Of course, Dr Mark Porter has a perfectly valid point. His Times 2 piece (April 22) on testosterone replacement therapy (TRT) highlights inappropriate medical intervention in male ageing.
In America, apparently, you can roll it on.
To be truly efficacious, testosterone (T) has to be given parenterally – that is by ‘injection ‘: skin, after all, is designed to be relatively impermeable. Gels and, indeed, capsules, do not deliver the punch needed to overcome serious depletion in males. In short, the transdermal route can do no huge harm but is probably, by and large, homeopathic.
Abuse of synthetic and illicit anabolic steroids, especially in young gym fanatics, can be disastrous. The self-dosing regimes deliver enormous burdens on the endocrine system, in very short bursts, resulting occasionally in irreversible infertility, and almost certainly in dependency.
If given in approved and licensed slow-release formulations – pellet implants or intramuscular depot preparations – men are granted the services of a near-nature third testicle.
50% of men over the age of 50 are T deficient by rule of thumb, substantiated by research dating back to 1939 when T was first introduced as a highly profitable pharmaceutical product.
T is the hormone of ageing, as from 28 it falls inexorably: fighting, fucking and hunting becomes increasingly problematic. Recently Cambridge University found a profound difference in mortality rate between the upper and lower levels of T for the age range 40 to 70 – the higher the level, the lower the deaths, especially from cardiovascular disease.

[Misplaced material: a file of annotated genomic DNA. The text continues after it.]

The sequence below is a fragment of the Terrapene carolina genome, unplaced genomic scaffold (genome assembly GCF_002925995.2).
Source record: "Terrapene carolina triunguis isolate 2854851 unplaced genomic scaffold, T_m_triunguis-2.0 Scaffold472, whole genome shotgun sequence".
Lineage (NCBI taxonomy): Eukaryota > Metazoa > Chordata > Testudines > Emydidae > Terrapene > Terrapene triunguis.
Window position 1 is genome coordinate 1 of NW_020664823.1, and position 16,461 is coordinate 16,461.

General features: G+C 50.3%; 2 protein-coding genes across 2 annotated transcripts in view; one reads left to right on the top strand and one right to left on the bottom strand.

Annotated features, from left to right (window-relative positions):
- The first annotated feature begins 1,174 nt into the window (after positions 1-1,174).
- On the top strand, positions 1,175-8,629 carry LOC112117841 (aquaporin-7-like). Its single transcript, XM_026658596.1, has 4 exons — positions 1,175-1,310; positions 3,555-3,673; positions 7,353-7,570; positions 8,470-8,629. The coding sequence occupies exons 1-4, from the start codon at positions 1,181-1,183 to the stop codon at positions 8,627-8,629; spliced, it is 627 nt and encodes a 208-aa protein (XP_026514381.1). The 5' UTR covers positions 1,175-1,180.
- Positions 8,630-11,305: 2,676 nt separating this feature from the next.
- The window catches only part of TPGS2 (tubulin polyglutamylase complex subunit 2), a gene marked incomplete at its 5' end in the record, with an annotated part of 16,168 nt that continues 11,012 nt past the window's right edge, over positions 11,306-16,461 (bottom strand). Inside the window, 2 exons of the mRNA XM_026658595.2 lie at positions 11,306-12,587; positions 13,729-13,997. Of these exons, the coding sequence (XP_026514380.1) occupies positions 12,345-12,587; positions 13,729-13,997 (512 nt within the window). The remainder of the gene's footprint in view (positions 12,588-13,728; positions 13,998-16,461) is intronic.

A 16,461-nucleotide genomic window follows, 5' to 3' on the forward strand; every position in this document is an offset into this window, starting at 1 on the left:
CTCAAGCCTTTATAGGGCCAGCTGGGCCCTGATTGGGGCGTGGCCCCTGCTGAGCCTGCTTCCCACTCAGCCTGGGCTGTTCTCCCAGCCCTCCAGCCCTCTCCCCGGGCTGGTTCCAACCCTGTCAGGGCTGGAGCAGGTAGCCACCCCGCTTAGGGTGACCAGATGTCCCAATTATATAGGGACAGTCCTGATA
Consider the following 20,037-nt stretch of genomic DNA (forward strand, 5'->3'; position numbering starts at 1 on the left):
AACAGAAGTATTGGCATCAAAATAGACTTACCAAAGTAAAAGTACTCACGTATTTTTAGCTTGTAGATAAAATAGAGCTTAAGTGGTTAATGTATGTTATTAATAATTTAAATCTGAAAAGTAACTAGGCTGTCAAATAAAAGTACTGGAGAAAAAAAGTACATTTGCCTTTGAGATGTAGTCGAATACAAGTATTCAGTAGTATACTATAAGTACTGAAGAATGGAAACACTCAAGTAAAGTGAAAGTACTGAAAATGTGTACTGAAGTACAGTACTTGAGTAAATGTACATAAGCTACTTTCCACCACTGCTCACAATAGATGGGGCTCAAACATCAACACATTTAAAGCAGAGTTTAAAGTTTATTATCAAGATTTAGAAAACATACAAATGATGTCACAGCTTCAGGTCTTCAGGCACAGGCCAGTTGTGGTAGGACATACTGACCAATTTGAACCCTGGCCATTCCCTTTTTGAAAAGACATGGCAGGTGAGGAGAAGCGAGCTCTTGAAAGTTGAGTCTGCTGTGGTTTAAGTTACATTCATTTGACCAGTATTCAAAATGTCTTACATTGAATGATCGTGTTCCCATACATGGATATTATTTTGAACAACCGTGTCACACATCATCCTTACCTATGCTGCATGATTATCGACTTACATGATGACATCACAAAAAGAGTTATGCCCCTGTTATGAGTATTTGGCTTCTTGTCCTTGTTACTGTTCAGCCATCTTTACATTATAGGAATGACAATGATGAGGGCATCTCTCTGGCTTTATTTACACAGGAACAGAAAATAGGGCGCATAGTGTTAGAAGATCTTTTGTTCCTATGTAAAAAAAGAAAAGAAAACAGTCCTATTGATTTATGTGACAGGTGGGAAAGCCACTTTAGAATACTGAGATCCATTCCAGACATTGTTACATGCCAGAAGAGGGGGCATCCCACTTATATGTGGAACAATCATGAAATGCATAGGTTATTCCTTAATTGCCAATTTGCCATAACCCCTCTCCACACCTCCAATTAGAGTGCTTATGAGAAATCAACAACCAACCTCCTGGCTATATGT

There appears to be no association between the occurrence of prostate cancer and normal levels of T. Indeed, there is growing evidence that low levels of T are associated with the more malignant forms of prostate cancer. It could be that T is protective in more ways than several.
The one major hurdle in this inevitable academic cockpit is the precise diagnosis of hypotestosteronaemia, or ‘hypogonadism ‘. It is little to do with the total T as measured by a laboratory: it has everything to do with the free T, the bio-available T, the little bit of T that does the business.
Around 98% of the total T is stored on large protein molecules in the blood – appropriately named ‘sex hormone binding globulin ‘ (SHBG). If T was stored in the testicles, they would have to be the size of charentais melons – problem.
As T production naturally decreases, SHBG naturally increases with age – therefore, less and less free and active T, therefore, less and less fighting, fucking and hunting – tough.
There is a wide range of symptomatology, and men have to listen more to themselves and less to ill-informed doctors: treating T depletion has to be a co-operative team effort.
There is not a tissue in the human body that does not have T receptors – even the nailbeds of toes – but most important of all the brain and the musculo-skeletal system: we are touching here on senility and decrepitude.
T supplementation is a long-term commitment for both patient and doctor. Doctors have only been able to measure T for the last 25 years on a routine basis – not long, and laboratory hormone investigations are expensive. T supplementation for men is also expensive. Naturally many doctors are often reluctant to get involved.
Men with the symptoms of low T often have an up-hill struggle: it is a hard negotiation more often than not. But we have to persevere – and ‘NICE ‘ approves.
But the message is to make sure that investigations are thorough, and are understood by both of the two in the team: men ‘s health in almost all its aspects is at stake, along with continuing vigour and vitality into an indecent old age.